Jun 21, 2013 - 04:35pm PT
the most common mess that the GU climber creates is the dead end into a bolt ladder to nowhere..

Got some examples?

When I arrived in Ca in the early 1980's the SoCal areas like Josh, Idyllwild, The Needles, etc., were meccas of ground up climbing, and bolting from stances on lead. I cannot think of one such "mess" as you describe in any of these areas. There are a couple of bolt ladders in Josh but they were not the result of an attempted free climb.

Bolting on lead does require skill and balls, but you are still drilling holes and pounding in metal. The impact on the rock is the same.

Bolting on lead means less impact both in terms of the typical # of bolts on a route and the # of routes which get done.
mucci

Trad climber
The pitch of Bagalaar above you
Jun 21, 2013 - 05:00pm PT
the most common mess that the GU climber creates is the dead end into a bolt ladder to nowhere..

Never happened to me, or anybody I climb with that goes strictly ground up.

I see this as when a climber attempts to bolt beyond his/her capabilities (physical ability, technical ability, and bolting ability). OR did not do a good job scoping the line, and being able to decipher the stone before the first bolt is sunk.

Stay within your limits, master the art of GU.


Mungeclimber

Trad climber
Nothing creative to say
Jun 21, 2013 - 07:07pm PT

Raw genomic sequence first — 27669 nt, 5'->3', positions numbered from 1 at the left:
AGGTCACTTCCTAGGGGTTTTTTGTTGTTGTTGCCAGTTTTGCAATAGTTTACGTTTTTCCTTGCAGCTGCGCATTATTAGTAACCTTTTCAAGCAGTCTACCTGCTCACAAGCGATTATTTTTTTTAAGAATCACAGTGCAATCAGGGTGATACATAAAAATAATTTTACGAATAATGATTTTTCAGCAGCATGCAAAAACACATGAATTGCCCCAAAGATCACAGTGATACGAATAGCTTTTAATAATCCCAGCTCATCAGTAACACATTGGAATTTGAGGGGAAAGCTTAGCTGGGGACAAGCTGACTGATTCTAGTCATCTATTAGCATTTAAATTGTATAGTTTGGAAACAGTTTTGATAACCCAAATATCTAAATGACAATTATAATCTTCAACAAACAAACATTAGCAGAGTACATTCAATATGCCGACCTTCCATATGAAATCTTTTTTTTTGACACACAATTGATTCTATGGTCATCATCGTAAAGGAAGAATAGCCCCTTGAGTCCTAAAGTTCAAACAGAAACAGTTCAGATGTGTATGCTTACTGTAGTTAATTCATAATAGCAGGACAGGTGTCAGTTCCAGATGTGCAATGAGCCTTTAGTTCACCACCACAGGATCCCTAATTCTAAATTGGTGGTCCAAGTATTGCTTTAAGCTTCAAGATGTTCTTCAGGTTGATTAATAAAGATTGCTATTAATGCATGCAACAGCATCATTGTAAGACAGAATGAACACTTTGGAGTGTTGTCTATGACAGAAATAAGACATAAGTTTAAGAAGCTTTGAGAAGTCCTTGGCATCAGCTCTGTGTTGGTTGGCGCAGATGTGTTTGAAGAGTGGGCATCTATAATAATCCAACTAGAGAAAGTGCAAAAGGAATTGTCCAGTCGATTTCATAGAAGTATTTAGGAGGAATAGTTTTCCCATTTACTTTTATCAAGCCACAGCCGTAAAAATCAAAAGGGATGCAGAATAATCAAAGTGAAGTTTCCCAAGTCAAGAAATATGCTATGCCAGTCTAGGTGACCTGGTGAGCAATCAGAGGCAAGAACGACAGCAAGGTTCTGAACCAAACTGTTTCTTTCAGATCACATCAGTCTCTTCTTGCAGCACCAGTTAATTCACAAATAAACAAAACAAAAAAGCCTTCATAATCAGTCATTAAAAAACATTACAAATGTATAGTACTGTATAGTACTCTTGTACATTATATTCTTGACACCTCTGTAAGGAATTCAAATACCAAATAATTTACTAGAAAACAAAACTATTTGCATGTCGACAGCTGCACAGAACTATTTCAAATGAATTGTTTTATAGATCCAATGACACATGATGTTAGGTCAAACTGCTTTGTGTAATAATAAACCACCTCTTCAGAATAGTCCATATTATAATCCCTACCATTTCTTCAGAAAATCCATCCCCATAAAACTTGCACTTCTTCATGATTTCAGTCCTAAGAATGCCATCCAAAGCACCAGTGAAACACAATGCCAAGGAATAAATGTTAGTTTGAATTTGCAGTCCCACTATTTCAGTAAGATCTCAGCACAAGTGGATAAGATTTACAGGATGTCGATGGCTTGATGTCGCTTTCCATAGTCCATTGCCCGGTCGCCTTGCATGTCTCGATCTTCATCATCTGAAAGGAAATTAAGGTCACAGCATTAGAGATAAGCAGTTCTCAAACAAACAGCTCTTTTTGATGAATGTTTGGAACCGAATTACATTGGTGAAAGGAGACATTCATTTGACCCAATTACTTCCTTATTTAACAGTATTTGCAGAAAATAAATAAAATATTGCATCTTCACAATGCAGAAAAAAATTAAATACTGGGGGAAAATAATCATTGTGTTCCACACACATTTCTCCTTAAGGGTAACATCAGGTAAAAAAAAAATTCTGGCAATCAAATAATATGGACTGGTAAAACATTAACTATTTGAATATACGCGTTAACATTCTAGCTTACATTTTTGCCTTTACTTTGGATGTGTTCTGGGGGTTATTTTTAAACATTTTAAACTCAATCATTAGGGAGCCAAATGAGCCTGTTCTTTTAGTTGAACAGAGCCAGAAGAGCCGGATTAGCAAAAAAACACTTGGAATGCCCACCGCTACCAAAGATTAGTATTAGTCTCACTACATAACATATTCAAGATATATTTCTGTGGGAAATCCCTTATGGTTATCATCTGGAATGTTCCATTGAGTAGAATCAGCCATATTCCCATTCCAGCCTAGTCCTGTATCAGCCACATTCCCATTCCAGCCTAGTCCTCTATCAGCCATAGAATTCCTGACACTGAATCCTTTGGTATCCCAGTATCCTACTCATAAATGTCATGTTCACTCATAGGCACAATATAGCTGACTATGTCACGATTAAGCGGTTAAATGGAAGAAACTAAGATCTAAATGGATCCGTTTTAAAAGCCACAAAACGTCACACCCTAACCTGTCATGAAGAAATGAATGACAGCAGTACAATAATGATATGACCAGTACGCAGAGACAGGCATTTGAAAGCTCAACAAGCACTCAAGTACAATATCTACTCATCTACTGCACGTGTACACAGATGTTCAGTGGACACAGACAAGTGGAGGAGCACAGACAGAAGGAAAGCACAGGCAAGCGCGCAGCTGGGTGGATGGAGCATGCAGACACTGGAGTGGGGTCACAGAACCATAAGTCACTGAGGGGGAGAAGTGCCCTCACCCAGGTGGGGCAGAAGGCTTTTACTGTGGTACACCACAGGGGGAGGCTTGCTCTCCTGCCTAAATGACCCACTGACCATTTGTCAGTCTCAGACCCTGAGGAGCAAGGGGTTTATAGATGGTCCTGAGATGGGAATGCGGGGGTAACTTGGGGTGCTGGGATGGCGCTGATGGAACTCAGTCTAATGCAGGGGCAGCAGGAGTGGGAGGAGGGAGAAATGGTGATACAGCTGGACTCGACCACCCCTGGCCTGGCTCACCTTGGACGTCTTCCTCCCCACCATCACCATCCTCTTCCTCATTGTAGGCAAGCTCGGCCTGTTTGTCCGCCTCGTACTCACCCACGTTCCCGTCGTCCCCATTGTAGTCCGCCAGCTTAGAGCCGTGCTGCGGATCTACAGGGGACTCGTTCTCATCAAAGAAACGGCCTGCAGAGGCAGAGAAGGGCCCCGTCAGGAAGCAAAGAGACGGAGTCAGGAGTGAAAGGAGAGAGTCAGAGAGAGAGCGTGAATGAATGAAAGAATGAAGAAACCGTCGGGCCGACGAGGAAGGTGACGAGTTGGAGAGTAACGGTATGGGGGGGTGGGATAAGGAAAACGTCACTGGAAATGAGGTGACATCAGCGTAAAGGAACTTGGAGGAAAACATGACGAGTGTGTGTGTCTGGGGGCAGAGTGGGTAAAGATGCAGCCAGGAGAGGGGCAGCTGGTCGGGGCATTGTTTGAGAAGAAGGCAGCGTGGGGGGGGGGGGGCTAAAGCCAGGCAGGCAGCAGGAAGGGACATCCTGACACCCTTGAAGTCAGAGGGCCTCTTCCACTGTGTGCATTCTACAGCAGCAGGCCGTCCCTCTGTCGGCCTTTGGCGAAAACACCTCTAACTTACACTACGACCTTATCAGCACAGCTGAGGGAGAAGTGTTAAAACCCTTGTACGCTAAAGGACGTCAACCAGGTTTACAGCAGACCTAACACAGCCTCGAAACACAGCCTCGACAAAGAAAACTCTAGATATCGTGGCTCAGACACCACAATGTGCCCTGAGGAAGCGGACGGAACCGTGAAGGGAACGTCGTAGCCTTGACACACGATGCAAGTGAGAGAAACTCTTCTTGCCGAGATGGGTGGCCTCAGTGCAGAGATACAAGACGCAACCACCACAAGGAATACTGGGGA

Tfish! Looks steep and sik!

Nice job
sac

Trad climber
Sun Coast B.C.
Jun 21, 2013 - 08:04pm PT
g/u adventure @ Khartoum <br/>
g/u adventure @ Khartoum

Credit: sac
Salamanizer

Trad climber
The land of Fruits & Nuts!
Jun 21, 2013 - 08:46pm PT
the most common mess that the GU climber creates is the dead end into a bolt ladder to nowhere..


Got some examples?



I've been stopped dead in my tracks a couple of times on routes I was working on. Hit a tough spot and didn't have the balls or ability to climb through. I left them as open projects and would work on them when I got an inspiration. Eventually I was able to complete every single one. The most recent of which was a project sitting idle for 5 years which had a runnout on difficult terrain I was always unwilling to commit to. Over the years I realized I've developed an ability to drill from increasingly poor stances and found I could actually make use of a particularly bad one. Though it took about 4 hours spread between two days and several dozen falls, I was able to place a bolt where needed to commit to the moves above.

Point is, it may be a blank dead end for now, but eventually you or someone will come along and finish even the most bleak of routes.
Brian in SLC

Social climber
Salt Lake City, UT
Jun 22, 2013 - 11:03am PT